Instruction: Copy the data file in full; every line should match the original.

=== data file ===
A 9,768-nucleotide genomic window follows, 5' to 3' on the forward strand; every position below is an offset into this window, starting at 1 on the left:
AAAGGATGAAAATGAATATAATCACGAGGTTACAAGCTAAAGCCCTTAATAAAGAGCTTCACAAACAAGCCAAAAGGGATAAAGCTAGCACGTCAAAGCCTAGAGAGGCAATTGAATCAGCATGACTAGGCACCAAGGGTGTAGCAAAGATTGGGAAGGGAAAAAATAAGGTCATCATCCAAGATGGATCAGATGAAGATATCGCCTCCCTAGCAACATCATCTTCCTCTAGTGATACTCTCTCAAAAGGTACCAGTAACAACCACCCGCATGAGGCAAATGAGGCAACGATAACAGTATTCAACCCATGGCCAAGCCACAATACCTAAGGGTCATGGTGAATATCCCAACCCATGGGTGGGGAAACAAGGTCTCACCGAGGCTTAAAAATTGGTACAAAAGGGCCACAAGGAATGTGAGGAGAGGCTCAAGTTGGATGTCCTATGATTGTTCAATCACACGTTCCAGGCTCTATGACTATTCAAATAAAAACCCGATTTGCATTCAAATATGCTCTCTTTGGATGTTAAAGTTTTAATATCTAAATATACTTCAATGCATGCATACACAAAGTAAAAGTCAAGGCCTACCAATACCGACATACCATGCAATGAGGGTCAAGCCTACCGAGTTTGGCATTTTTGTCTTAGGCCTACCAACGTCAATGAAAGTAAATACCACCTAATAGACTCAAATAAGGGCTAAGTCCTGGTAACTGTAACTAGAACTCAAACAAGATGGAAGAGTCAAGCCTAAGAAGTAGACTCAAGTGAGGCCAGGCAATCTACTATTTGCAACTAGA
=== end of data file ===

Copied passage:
A 9,768-nucleotide genomic window follows, 5' to 3' on the forward strand; every position below is an offset into this window, starting at 1 on the left:
AAAGGATGAAAATGAATATAATCACGAGGTTACAAGCTAAAGCCCTTAATAAAGAGCTTCACAAACAAGCCAAAAGGGATAAAGCTAGCACGTCAAAGCCTAGAGAGGCAATTGAATCAGCATGACTAGGCACCAAGGGTGTAGCAAAGATTGGGAAGGGAAAAAATAAGGTCATCATCCAAGATGGATCAGATGAAGATATCGCCTCCCTAGCAACATCATCTTCCTCTAGTGATACTCTCTCAAAAGGTACCAGTAACAACCACCCGCATGAGGCAAATGAGGCAACGATAACAGTATTCAACCCATGGCCAAGCCACAATACCTAAGGGTCATGGTGAATATCCCAACCCATGGGTGGGGAAACAAGGTCTCACCGAGGCTTAAAAATTGGTACAAAAGGGCCACAAGGAATGTGAGGAGAGGCTCAAGTTGGATGTCCTATGATTGTTCAATCACACGTTCCAGGCTCTATGACTATTCAAATAAAAACCCGATTTGCATTCAAATATGCTCTCTTTGGATGTTAAAGTTTTAATATCTAAATATACTTCAATGCATGCATACACAAAGTAAAAGTCAAGGCCTACCAATACCGACATACCATGCAATGAGGGTCAAGCCTACCGAGTTTGGCATTTTTGTCTTAGGCCTACCAACGTCAATGAAAGTAAATACCACCTAATAGACTCAAATAAGGGCTAAGTCCTGGTAACTGTAACTAGAACTCAAACAAGATGGAAGAGTCAAGCCTAAGAAGTAGACTCAAGTGAGGCCAGGCAATCTACTATTTGCAACTAGA